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Molecular Weight Determinations

Molecular Weight Determinations

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Published by Edwin Kamalha
Molecular Weight Determinations
Molecular Weight Determinations

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Published by: Edwin Kamalha on Dec 15, 2010
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Chapter 46
Molecular Weight Determinations
David M. Meunier
The Dow Chemical Company
General Uses
Determination of absolute and apparent molecular weight distribution (MWD) for polymersand biopolymersDetermination of polymer concentration in a matrixDetermination of copolymer and blend composition (multidetector methods)Determination of branching, in conjunction with low-angle laser light scattering or viscometrySample cleanupChromatographic cross-fractionation of copolymers (in conjunction with precipitation or ad-sorption chromatography)Separation of small moleculesPreparative size exclusion chromatography (SEC) for isolating relatively large quantities of particular components
Common Applications
Determination of MWD of organic and aqueous-soluble polymersEstablishing molecular weight/property relationshipsQuality controlSample cleanup for determination of additives or oligomer distributions
Handbook of Instrumental Techniques for Analytical Chemistry
Solid or liquid polymer samples can be analyzed.
For polydisperse samples, 25 to 100 mg is desirable. For monodisperse samples, 1 to 20 mg is desirable.
Sample is dissolved in SEC eluent and filtered before analysis. Care is taken not to fractionate the sam-ple on the filter membrane.
Analysis Time
Sample preparation consists of weighing the sample, adding a specific volume of solvent, and usinglight agitation to achieve dissolution. Dissolution can be the rate-limiting step for SEC analysis time,requiring on the order of 0.5 to 24 hr or more, depending on the sample. Because alteration of the prop-erty to be measured may occur, devices that induce high shear on the polymer sample (such as ultra-sonic baths) should not be used to expedite sample dissolution. Additionally, crystalline polymers oftenrequire heating to achieve dissolution, but one should determine whether heating changes the sampleMWD before applying heat.A chromatogram can be obtained in 10 to 60 min depending on the number of columns used andthe eluent flow rate. Data analysis (with a computer) requires only a few minutes per chromatogram.Calibration with narrow MWD standards requires 1 to 2 hr depending on the number of standardsused to establish the calibration. Typically, up to four narrow fraction standards can be analyzed in asingle injection, provided there are sufficient molecular weight differences to achieve baseline resolu-tion.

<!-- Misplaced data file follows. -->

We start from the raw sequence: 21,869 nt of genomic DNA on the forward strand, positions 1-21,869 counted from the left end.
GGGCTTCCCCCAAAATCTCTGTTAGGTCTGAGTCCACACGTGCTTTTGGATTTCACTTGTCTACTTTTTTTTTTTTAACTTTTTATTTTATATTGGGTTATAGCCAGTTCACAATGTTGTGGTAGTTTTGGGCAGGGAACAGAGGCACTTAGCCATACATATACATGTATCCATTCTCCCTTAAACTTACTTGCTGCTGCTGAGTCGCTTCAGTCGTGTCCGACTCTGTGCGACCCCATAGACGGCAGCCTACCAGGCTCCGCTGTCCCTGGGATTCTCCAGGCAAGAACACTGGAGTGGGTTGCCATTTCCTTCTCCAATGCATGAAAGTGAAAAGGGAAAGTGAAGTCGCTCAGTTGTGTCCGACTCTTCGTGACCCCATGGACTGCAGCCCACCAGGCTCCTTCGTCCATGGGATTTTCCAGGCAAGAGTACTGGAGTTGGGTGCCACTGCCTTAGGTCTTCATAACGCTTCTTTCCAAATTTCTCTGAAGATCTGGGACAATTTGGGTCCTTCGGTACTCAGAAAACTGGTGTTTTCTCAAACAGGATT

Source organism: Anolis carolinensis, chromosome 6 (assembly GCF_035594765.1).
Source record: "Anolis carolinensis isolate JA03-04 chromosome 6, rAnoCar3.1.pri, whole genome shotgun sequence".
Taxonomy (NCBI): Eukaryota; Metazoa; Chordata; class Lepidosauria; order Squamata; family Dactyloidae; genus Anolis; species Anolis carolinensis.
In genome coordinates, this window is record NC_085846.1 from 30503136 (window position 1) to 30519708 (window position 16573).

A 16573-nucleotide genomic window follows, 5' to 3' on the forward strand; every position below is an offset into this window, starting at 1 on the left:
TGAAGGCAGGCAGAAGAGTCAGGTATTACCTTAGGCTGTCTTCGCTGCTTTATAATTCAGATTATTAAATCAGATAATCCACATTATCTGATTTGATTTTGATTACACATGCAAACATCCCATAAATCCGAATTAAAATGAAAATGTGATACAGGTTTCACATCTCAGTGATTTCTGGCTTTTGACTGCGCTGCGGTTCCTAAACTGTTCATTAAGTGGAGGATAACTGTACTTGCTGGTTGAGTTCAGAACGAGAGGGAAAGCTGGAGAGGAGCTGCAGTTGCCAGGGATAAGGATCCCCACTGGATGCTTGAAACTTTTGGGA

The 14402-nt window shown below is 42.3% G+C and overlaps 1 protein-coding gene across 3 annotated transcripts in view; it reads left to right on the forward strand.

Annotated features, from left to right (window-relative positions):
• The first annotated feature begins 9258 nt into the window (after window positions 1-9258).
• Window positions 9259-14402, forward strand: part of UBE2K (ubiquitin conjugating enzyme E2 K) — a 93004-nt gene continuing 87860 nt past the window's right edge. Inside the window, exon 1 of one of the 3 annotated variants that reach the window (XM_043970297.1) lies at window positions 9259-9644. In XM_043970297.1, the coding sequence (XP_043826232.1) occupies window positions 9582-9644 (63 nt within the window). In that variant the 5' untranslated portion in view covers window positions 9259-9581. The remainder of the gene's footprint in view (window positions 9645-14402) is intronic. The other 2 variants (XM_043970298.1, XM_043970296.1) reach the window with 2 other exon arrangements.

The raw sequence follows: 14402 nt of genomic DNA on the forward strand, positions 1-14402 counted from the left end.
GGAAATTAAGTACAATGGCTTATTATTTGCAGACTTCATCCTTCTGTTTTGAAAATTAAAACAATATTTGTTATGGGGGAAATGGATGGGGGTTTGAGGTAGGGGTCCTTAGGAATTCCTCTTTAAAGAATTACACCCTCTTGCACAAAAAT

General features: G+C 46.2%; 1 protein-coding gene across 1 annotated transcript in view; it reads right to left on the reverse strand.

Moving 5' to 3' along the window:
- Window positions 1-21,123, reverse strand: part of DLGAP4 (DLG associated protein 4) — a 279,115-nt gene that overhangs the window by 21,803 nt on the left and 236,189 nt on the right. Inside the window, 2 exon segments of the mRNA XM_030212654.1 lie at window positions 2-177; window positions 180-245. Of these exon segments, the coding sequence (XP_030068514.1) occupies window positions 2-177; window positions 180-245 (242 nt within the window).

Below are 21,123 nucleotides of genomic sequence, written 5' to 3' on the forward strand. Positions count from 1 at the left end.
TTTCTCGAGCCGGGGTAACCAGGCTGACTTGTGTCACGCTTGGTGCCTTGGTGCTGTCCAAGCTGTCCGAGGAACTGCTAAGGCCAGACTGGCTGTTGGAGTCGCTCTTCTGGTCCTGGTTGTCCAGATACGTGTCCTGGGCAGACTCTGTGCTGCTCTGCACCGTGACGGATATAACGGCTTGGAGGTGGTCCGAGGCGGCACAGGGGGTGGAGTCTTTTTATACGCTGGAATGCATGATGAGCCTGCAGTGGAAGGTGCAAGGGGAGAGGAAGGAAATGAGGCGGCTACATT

Only apparent molecular weights are determined unless molecular weight standards exist of thesame composition and topology as the unknown, LALLS or viscometry is used, or the Mark–Houwink parameters of standards and sample are known.Suitable or compatible solvents must be found for characterization of difficult-to-dissolve poly-mers (such as nylon).SEC is an inherently low-resolution technique, but this is typically not a real limitation forbroad-MWD synthetic polymers.
Molecular Weight Determinations
855For samples where absolute molecular weight calibration is possible, we can readily achieve accuracywithin ±5%.
Complementary or Related Techniques
For Molecular Weight Distributions
Thermal field flow fractionation: For a given composition, polymer molecules are separated ac-cording to differences in the ordinary (Fick’s) diffusion coefficient. Polymers of different com-position are separated according to differences in the thermal diffusion coefficient.Mass spectrometry: Matrix-assisted laser desorption time-of-flight mass spectrometry has beenapplied to synthetic polymers and proteins of relatively low molecular weight (less than150,000 Da).Ultracentrifugation: This tedious, older technique relies on the measurement of sedimentationcoefficients, which can be used to calculate molecular weights. Although still used sparingly,this technique has been made obsolete by more current polymer characterization techniques.
For Molecular Weight Averages Only
Static low-angle laser light scattering for absolute weight-average molecular weightColligative properties for absolute number-average molecular weight (such as vapor phase os-mometry)End-group analysis for absolute number-average molecular weight (such as titrations or nuclearmagnetic resonance)Solution viscosity for measurement of viscosity-average molecular weight, provided oneknows or can measure the Mark–Houwink coefficientsQuasielastic light scattering (or photon correlation spectroscopy) to determine diffusion coeffi-cients of polymers, which are related to polymer molecular weight
Size exclusion chromatography (SEC) is an extremely important technique for characterizing macro-molecules. SEC is a high-performance liquid chromatographic (HPLC) technique in which moleculesare separated according to differences in hydrodynamic volume. This separation mechanism is madepossible by the packing material in the column. The packing material is made of porous (rigid or semi-rigid) spherical particles (3 to 20 µm). The retention in SEC is governed by the partitioning (or ex-change) of the macromolecular solute molecules between the mobile phase (the eluent flowing throughthe column) and the stagnant liquid phase that occupies the interior of the pores. The range of macro-molecular sizes that can be separated with a given column depends on the size (or size distribution) of the pores. The resulting chromatogram in an SEC experiment thus represents a molecular size distribu-tion.

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